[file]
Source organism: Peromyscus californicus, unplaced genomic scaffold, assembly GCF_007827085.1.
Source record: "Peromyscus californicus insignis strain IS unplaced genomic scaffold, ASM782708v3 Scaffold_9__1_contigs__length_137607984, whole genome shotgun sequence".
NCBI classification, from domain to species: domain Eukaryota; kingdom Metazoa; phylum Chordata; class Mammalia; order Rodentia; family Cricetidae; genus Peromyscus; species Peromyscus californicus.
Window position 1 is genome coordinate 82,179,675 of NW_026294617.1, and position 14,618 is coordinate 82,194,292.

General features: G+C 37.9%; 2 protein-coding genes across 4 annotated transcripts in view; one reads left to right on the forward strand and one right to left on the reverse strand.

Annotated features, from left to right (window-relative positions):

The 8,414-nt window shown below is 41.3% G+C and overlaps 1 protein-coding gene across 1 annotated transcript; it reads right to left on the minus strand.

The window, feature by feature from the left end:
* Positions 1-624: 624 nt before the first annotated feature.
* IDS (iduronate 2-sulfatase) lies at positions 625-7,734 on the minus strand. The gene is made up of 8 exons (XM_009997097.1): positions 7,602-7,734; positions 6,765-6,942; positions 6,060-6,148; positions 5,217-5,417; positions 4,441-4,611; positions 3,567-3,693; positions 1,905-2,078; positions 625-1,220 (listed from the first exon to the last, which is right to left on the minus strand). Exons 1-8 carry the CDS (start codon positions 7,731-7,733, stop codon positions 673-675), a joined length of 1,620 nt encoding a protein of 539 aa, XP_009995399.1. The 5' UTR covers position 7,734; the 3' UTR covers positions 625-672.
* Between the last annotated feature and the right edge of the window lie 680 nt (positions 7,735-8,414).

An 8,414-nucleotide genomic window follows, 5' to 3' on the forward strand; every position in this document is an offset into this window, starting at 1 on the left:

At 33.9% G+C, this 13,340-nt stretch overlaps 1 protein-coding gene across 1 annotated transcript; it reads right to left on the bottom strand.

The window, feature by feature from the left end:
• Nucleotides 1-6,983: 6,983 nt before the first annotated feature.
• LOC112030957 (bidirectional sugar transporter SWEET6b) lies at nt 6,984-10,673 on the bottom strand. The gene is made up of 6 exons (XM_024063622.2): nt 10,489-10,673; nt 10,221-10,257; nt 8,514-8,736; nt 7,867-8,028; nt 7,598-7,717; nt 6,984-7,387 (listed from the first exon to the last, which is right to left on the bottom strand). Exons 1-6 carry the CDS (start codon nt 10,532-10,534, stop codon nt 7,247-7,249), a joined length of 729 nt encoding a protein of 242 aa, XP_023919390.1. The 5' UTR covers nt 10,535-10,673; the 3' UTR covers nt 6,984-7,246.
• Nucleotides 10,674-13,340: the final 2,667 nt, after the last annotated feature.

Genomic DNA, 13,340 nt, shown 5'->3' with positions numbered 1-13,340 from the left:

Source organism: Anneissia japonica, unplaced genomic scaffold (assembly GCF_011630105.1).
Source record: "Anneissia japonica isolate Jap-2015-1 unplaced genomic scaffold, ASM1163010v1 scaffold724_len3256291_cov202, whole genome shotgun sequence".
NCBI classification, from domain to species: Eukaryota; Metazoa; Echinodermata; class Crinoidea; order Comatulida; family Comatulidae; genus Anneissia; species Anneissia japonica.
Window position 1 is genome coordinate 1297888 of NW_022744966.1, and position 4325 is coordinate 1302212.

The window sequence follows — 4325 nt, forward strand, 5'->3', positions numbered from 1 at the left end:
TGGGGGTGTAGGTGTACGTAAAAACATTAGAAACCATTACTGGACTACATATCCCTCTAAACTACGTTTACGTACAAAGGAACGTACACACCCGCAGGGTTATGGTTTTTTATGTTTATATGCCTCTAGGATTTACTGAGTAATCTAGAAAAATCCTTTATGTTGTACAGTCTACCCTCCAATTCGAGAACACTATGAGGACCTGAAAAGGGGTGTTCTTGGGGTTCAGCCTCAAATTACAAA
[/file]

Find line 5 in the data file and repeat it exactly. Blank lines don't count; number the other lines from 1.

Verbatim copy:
General features: G+C 37.9%; 2 protein-coding genes across 4 annotated transcripts in view; one reads left to right on the forward strand and one right to left on the reverse strand.